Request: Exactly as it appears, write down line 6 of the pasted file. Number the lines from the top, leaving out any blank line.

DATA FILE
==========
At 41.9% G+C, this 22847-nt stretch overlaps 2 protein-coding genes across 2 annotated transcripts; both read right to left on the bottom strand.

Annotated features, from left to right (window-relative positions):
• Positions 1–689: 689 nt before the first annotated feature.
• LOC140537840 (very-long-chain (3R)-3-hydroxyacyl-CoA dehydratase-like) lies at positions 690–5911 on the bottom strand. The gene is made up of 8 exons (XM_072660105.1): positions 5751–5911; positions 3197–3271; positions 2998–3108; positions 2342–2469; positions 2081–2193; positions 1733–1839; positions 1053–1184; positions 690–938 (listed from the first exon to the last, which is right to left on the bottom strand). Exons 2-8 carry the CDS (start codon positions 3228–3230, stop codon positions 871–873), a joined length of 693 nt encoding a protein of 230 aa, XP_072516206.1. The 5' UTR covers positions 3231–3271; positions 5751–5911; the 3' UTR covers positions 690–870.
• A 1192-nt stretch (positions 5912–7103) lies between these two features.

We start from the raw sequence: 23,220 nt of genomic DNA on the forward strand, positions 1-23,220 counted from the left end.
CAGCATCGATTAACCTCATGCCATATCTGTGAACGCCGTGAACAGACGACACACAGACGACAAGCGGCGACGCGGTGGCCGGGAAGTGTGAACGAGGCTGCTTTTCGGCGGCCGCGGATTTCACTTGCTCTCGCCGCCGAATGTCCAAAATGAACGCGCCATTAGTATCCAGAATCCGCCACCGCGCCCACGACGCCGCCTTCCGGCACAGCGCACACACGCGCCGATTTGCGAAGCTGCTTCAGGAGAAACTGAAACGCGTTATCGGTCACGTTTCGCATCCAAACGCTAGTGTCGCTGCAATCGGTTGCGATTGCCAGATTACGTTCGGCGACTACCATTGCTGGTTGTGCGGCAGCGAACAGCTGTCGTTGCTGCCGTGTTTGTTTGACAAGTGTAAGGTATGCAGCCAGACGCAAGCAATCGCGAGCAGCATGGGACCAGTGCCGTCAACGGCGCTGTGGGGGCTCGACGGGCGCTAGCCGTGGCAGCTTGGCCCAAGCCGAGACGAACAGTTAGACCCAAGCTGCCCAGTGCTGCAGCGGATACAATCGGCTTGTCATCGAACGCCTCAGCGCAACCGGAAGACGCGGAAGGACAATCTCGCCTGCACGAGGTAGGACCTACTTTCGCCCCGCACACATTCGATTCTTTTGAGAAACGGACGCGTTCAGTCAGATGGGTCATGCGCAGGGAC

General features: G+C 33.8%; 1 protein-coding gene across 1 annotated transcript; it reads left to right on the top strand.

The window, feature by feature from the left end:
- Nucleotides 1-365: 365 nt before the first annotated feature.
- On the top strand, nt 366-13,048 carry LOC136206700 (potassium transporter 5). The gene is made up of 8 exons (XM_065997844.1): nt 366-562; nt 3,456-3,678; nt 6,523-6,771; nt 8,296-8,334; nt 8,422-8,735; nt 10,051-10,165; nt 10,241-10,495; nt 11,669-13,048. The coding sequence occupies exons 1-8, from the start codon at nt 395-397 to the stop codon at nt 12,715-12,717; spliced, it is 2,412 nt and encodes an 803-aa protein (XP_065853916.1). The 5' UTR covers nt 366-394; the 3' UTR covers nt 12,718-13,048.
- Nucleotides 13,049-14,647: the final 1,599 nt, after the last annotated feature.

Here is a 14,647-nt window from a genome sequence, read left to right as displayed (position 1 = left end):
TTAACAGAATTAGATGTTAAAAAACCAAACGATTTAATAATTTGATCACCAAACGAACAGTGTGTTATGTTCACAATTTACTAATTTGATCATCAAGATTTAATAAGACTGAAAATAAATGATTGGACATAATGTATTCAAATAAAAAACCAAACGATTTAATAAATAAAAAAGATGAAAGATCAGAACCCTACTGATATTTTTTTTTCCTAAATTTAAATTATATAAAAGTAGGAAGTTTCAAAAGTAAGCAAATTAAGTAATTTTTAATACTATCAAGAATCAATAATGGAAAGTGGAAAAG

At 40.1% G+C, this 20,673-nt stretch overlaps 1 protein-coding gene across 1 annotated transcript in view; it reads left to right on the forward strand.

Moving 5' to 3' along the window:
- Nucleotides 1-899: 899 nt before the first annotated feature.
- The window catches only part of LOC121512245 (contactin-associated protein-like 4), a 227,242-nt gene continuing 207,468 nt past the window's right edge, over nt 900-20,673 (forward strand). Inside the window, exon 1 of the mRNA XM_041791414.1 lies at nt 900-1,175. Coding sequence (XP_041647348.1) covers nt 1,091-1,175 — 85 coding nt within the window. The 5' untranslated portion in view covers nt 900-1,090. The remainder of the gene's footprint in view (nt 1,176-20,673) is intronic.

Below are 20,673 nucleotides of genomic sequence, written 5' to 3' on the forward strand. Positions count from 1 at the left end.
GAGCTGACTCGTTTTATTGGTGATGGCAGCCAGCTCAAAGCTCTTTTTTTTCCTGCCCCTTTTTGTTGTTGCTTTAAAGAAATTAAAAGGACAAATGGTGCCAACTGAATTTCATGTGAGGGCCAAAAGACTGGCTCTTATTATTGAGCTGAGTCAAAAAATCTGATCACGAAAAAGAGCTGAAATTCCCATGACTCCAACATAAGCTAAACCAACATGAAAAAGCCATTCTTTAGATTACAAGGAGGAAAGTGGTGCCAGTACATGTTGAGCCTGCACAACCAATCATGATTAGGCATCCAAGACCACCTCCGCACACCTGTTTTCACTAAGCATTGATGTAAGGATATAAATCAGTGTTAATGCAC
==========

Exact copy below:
We start from the raw sequence: 23,220 nt of genomic DNA on the forward strand, positions 1-23,220 counted from the left end.